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Old 10-08-2013, 08:24 AM
 
Location: The Triad (nc)
16,596 posts, read 20,360,822 times
Reputation: 13583
Quote:
Originally Posted by Stagemomma View Post
I

I KNOW that due to my tiny income I qualify for subsidies.
What I don't know is just how those reductions get applied.

According to healthcare.gov, it will be in the form of tax credits,
BUT we get this credit up front so we will have less taken out of our paychecks in the first place.

How will they know? how will our employer know to withold less tax?
Or how does the fed govt. know how much money I will make in 2014 before I've even earned it?
What if I switch from part time to full time and no longer qualify?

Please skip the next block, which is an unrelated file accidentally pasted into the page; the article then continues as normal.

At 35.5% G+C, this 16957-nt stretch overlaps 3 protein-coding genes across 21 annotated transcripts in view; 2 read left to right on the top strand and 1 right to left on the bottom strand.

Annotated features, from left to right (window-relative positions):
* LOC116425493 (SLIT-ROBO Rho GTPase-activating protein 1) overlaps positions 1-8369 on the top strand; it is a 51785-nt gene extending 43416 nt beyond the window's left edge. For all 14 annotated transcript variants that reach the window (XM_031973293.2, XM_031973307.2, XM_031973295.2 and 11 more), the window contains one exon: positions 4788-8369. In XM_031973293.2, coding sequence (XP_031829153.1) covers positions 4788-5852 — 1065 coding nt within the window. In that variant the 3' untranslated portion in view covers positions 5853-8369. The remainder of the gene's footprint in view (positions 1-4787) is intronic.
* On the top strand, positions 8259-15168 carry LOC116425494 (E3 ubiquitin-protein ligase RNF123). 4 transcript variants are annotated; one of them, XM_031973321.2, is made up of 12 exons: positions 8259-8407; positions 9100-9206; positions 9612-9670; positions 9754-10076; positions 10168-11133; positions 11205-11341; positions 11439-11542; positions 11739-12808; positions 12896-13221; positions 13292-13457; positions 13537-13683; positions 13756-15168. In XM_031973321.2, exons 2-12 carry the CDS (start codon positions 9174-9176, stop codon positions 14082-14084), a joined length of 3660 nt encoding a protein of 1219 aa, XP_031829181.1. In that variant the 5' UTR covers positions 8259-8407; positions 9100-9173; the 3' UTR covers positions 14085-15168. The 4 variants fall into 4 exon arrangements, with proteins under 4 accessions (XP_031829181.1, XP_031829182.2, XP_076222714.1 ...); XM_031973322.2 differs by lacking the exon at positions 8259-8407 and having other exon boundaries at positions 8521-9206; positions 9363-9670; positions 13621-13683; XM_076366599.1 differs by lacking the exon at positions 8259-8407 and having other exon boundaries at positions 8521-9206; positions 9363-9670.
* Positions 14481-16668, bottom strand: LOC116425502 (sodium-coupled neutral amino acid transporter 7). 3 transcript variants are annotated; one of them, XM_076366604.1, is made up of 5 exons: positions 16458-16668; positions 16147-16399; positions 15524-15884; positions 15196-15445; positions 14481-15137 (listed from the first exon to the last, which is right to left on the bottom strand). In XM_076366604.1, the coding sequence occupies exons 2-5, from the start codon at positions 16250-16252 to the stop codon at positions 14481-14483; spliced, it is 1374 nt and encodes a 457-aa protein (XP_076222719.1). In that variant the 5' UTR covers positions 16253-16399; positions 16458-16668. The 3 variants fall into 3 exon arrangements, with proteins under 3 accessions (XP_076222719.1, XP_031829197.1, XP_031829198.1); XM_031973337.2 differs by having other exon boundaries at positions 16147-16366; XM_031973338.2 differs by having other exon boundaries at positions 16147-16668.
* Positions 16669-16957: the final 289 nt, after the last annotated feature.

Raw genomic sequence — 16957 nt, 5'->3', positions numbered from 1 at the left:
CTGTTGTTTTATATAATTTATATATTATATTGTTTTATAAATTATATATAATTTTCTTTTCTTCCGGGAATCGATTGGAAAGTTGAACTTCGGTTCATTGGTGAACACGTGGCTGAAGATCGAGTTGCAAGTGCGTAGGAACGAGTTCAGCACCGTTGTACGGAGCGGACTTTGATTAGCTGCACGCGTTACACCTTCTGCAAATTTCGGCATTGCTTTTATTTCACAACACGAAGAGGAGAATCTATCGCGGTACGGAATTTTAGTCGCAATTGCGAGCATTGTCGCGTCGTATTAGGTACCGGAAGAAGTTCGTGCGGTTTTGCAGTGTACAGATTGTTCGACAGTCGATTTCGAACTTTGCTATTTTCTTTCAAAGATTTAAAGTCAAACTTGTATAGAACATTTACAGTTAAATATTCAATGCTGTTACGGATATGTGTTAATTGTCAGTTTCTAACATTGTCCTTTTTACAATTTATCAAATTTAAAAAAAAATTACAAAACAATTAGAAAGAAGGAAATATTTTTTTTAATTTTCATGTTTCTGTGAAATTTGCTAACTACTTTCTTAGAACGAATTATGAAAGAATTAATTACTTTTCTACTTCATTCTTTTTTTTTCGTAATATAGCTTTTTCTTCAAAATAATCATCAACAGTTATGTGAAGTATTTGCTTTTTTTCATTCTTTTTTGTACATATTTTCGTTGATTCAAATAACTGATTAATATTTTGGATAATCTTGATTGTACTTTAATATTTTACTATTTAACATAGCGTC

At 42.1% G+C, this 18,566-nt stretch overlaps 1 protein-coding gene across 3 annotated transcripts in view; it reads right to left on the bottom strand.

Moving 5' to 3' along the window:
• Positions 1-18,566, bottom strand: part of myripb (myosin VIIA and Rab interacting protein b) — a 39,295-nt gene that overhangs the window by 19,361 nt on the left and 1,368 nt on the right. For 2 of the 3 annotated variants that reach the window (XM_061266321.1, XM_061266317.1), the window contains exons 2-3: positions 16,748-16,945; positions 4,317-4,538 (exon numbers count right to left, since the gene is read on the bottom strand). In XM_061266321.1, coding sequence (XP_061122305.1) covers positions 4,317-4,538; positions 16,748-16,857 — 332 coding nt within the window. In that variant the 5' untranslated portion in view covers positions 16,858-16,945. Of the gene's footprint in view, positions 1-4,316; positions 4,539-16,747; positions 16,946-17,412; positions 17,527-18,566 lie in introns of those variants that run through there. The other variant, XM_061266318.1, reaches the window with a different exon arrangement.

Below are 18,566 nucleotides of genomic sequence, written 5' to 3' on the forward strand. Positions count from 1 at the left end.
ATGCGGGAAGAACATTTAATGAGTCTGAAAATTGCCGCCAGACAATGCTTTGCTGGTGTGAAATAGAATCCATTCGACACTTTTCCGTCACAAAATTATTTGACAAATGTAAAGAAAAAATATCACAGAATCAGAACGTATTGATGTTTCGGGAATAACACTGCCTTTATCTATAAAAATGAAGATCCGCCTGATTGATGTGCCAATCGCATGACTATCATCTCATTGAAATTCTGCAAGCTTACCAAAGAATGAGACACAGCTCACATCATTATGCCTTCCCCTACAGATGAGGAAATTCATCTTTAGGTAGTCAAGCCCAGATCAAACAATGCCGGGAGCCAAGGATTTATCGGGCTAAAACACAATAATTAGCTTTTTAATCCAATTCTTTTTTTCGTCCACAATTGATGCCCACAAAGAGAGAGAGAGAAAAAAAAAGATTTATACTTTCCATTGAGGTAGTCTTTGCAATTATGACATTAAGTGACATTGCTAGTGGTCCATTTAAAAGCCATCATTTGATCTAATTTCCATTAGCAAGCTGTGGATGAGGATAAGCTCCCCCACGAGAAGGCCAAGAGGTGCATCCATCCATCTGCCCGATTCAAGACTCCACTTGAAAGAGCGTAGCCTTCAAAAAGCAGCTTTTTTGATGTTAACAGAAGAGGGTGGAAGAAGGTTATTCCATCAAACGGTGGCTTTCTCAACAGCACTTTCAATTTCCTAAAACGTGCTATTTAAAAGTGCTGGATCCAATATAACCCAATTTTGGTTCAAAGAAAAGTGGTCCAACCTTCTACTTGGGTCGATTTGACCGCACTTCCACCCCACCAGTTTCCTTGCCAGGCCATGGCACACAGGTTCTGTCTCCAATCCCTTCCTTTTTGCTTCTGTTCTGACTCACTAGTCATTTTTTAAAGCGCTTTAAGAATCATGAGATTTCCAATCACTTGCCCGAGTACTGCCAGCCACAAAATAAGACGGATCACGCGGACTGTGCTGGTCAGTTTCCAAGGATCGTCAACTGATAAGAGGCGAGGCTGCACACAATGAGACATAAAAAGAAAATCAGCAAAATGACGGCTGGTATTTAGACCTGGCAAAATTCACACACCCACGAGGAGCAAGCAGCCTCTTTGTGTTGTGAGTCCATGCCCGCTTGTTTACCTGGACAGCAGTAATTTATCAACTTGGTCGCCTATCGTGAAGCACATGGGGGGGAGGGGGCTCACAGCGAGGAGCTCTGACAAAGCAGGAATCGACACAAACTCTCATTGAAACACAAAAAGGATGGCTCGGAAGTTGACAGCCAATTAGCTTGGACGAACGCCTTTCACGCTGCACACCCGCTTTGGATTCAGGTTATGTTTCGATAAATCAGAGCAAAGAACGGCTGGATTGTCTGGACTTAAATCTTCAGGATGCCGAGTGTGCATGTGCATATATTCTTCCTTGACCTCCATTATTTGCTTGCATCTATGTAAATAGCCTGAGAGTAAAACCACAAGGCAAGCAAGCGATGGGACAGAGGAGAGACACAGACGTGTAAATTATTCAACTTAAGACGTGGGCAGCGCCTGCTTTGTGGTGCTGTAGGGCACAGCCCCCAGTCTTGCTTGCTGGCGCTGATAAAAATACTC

How does the insurance company know?

I really don't want a debate about the process or the program here.
I am curious if anyone has gotten far enough in the process to understand the logistics.
The subsidy is paid to the (in exchange) insurance provider.
I don't think the nitty gritty is sorted out.

Quote:
(Sept 2013) The ACA provides for information reporting (under Internal Revenue Code section 6055) by insurers, self-insuring employers, and other parties that provide health coverage. It also provides for information reporting (under Code section 6056) by employers that are large enough to be subject to the employer shared responsibility provisions regarding the health coverage they offer their full-time employees. These proposed regulations...

The proposed rules issued today describe a variety of options to potentially reduce or streamline information reporting, such as:...
IRS reporting requirements for managing ACA subsidies and penalties - PNHP's Official Blog
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Old 10-08-2013, 08:36 AM
Status: "Keep your hand out of my pocket" (set 18 days ago)